The EU wants to derive at least 10 per cent of transport fuels from renewable sources by 2020. But the transport department said: “We don’t want to see vast amounts of food crops being used as fuel, which is why the government is encouraging the development of fuels derived from waste.”
The £350m bioethanol complex where Dave Nicholson and Jason Nicholas are employed has been mothballed for nearly half its life.
The Ensus plant on Teesside, which started work in 2010, was launched in the belief an EU push to reduce carbon emissions from road transport would drive demand for bioethanol, produced by fermenting wheat or sugar beet.
Instead, the massive silent complex of fermenters, distillation columns and conveyors illustrates how political and commercial pressures — from environmental protests to the tumbling oil price — have borne down on the UK bioethanol sector.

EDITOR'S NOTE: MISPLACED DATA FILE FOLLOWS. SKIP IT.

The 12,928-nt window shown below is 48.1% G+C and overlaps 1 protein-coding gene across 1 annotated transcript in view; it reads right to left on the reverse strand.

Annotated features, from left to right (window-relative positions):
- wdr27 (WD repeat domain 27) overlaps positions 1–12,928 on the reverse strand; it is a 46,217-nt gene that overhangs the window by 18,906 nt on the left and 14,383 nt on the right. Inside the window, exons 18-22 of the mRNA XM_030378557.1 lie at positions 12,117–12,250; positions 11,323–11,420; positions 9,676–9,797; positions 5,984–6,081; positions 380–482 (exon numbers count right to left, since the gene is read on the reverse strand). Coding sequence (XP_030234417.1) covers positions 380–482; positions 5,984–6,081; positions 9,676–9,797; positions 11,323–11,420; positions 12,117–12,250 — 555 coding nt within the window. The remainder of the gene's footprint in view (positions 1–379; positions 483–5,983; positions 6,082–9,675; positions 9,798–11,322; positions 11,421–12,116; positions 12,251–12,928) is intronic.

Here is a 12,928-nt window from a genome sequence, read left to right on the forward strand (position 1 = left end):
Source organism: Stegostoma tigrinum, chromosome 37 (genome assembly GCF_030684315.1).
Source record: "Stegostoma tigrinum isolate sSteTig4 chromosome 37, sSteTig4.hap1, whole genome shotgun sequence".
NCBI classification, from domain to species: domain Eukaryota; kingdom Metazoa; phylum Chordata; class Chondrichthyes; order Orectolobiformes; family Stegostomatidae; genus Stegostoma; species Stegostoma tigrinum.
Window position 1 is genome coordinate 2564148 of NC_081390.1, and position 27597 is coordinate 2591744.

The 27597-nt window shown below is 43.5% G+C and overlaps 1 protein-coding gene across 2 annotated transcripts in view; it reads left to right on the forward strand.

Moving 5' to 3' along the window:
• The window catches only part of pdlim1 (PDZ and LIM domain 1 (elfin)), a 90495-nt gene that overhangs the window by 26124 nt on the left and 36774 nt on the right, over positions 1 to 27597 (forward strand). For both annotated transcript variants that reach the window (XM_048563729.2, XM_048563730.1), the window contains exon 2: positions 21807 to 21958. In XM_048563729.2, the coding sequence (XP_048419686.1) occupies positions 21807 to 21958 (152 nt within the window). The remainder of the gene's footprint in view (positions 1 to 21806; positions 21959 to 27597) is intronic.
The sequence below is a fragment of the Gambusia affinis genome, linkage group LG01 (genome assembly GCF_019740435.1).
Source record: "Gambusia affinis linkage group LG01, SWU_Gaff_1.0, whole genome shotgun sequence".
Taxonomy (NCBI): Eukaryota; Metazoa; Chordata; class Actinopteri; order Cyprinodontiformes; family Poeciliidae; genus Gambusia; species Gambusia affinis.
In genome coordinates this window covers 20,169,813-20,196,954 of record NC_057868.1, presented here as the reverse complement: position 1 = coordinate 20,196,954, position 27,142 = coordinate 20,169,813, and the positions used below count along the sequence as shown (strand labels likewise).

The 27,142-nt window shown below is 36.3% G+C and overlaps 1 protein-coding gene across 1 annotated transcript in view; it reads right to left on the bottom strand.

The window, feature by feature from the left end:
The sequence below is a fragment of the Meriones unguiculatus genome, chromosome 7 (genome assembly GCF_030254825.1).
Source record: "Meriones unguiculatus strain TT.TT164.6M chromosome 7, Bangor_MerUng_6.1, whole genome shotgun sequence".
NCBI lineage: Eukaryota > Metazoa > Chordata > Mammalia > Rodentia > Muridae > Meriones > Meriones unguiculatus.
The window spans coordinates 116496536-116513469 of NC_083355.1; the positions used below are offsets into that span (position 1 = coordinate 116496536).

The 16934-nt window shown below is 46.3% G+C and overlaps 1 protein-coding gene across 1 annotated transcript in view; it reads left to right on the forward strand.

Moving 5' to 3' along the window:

Where oil prices go, biofuel generally follows. There is also the problem of demand. With ample production serving continental Europe, the UK’s three plants depend on the domestic market. However, the industry has been disappointed by government targets. Under the Renewable Transport Fuels Obligation, 4.75 per cent of transport fuel must come from a renewable source: producers had hoped for a much higher level.
“The tragedy of the situation is that the market in the UK has not developed as expected because of the political concerns,” says Ensus chairman and co-founder Sir Rob Margetts.
Despite heavy financial losses, past and present owners of Ensus have kept faith with the project, maintaining its 98 employees on full pay through three shutdowns, totalling two years, caused by adverse market conditions. The employees have kept busy with maintenance and modification work.
But the latest shutdown, which began in February after a sharp fall in biofuel prices, could last until 2017